MORGANTOWN, W.Va. – West Virginia Attorney General responded to the Morgantown City Council’s proposed police review board.
On Thursday, West Virginia State Attorney Patrick Morrisey sent a letter informing Morgantown Council Members that a police reform ordinance would violate state law.
In Morrisey’s letter, he explained how state law requires complaints against a police officer and other related matters to be investigated by the city’s “Police Civil Service Commission.”
“It remains the opinion of the office of the attorney general that the Morgantown City Council does not have the legal authority to enact any municipal ordinance purporting to conduct investigations or hearings in connection with complaints relating to members of the Morgantown police department,” explained Attorney General Morrisey.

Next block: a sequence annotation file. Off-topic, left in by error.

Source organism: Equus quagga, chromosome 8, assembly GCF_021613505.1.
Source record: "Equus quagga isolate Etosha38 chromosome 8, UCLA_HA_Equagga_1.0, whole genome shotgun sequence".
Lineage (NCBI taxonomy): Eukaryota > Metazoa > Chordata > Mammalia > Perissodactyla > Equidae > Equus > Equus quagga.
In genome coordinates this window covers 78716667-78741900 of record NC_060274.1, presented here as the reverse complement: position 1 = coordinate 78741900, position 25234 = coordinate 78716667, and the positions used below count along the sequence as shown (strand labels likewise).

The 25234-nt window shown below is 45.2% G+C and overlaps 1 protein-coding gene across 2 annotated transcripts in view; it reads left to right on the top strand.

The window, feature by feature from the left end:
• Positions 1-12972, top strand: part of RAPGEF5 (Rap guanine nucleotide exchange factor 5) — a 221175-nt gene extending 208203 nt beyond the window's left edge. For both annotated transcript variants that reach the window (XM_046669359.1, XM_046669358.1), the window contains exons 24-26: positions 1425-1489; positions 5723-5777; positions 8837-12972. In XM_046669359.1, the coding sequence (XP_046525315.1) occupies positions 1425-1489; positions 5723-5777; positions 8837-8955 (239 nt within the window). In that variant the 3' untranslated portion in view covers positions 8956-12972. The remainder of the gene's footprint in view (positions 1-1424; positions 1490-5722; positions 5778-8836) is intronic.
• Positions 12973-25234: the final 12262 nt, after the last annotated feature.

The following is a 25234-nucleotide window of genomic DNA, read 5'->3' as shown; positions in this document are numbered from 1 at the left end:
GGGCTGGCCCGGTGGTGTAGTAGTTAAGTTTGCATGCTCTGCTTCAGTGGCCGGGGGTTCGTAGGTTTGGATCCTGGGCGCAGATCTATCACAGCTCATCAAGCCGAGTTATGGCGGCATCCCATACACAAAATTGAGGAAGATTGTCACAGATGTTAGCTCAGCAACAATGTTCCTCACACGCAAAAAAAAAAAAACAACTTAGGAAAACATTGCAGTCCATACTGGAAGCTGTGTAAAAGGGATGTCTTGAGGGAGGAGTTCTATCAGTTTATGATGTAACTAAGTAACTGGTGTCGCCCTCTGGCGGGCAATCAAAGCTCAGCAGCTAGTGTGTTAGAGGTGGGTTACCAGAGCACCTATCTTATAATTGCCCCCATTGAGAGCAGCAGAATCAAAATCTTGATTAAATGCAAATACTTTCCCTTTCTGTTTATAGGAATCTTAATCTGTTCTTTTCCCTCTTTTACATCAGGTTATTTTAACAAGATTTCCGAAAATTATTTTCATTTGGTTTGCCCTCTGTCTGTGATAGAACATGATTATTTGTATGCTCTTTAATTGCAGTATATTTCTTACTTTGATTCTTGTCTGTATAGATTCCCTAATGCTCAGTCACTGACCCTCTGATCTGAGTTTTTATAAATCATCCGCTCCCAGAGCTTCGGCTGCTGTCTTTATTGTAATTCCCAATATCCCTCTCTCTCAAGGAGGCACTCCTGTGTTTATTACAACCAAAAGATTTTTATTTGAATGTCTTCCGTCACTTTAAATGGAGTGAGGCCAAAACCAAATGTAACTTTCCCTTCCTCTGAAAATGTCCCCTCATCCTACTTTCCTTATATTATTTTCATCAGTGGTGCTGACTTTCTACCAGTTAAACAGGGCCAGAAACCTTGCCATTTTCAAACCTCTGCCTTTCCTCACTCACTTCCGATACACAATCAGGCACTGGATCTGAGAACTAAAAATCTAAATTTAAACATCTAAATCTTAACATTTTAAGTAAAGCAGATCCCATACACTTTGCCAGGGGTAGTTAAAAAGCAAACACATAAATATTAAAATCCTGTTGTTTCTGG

Morgantown’s Deputy Mayor Rachel Fetty stated the police review board has two purposes. The first being the advisory purpose and the second being the investigative purpose. Fetty explained how the advisory purpose is where civilians could look at the investigative procedures of the department.
“They could look at the way officers are trained, described Fetty. “They could look at the way’s officers are equipped. They can look at some of the policies and proceeders that are in place for review of certain kinds of challenges an officer may face.”
Fetty also stated that the attorney general letter primarily addressed the investigative purpose.
“We will do our best to see how we can address the attorney general concerns while doing our best to upload the commitment that we made to our residents and our employees.”
The committee now plans to come together again in the future to look at Attorney General Morrisey’s recommendations.
“I hope this opinion persuades the council to take no action in this matter that would violate West Virginia law,” said Attorney General Morrisey.
The full letter can be read, here.